Sudden unexpected death in epilepsy in children and adolescents
Morentin B and Alcaraz R(2002) [Sudden unexpected death in epilepsy in children and adolescents]. Rev Neurol 34:5 462– 5.
Abstract: INTRODUCTION: Sudden unexpected death in epilepsy (SUDEP) is an important cause of death in young epileptic patients. However, it is relatively unknown to neurologists. OBJECTIVE: To analyze the frequency and clinicopathological characteristics of SUDEP as a cause of sudden death (SD) in young persons. PATIENTS AND METHODS: An observational study of all SD due to SUDEP in persons aged 1 35 years occurring between 1991 and 1998 in Bizkaia, in whom medico legal autopsy was done. In all cases a full autopsy was done and the previous clinical history was investigated. RESULTS: Eight of the 107 cases of SD (7.5%) were due to SUDEP. Five were aged between 25 and 29 years and in this age group it was the commonest cause of death (22%). Six had been diagnosed as having idiopathic epilepsy and two as having posttraumatic epilepsy. Generalized convulsions occurred in 75%. Four patients died when they were alone. Two patients had epileptic seizures hours before their death. At necropsy no structural changes were seen in the brain except in the two patients with posttraumatic epilepsy. Pulmonary oedema was a frequent finding. In 50% of the dead patients, chemico toxicological study showed there to be no trace of the drugs they had been prescribed. CONCLUSIONS: Although SD is rare, SUDEP is an important cause of mortality in young epileptics. Violent death in relation to epilepsy causes problems in forensic medicine. Although the mechanisms of SUDEP are not clear, it would seem necessary to increase medical control of this disorder, especially in young people.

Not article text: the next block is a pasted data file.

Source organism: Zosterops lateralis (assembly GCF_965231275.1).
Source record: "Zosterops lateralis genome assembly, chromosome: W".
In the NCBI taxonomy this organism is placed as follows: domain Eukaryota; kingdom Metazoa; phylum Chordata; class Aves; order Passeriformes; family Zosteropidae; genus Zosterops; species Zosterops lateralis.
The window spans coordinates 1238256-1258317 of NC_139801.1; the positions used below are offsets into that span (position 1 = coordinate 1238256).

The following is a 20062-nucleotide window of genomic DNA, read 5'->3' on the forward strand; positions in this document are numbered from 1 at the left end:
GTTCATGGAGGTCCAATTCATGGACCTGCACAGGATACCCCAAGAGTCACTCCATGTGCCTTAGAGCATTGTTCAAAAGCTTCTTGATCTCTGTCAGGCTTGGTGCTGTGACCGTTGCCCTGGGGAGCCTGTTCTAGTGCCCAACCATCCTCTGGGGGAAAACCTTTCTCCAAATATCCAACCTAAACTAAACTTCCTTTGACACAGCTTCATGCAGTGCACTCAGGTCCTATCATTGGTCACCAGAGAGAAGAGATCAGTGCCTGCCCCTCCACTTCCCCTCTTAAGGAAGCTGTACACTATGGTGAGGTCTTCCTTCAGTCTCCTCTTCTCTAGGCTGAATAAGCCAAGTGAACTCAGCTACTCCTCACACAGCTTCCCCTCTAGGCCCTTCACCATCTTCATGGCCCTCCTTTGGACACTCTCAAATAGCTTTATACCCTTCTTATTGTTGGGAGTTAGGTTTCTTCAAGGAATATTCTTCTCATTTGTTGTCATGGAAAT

- Retrospective study of cases of sudden death in the Basque region over 7 year period. 7.5% of autopsied cases were determined to be due to SUDEP. Pulmonary edema was found in a number of cases. Half of the patients had no detectable serum AED. Other risk factors and patterns of death were similar to those identified in other studies.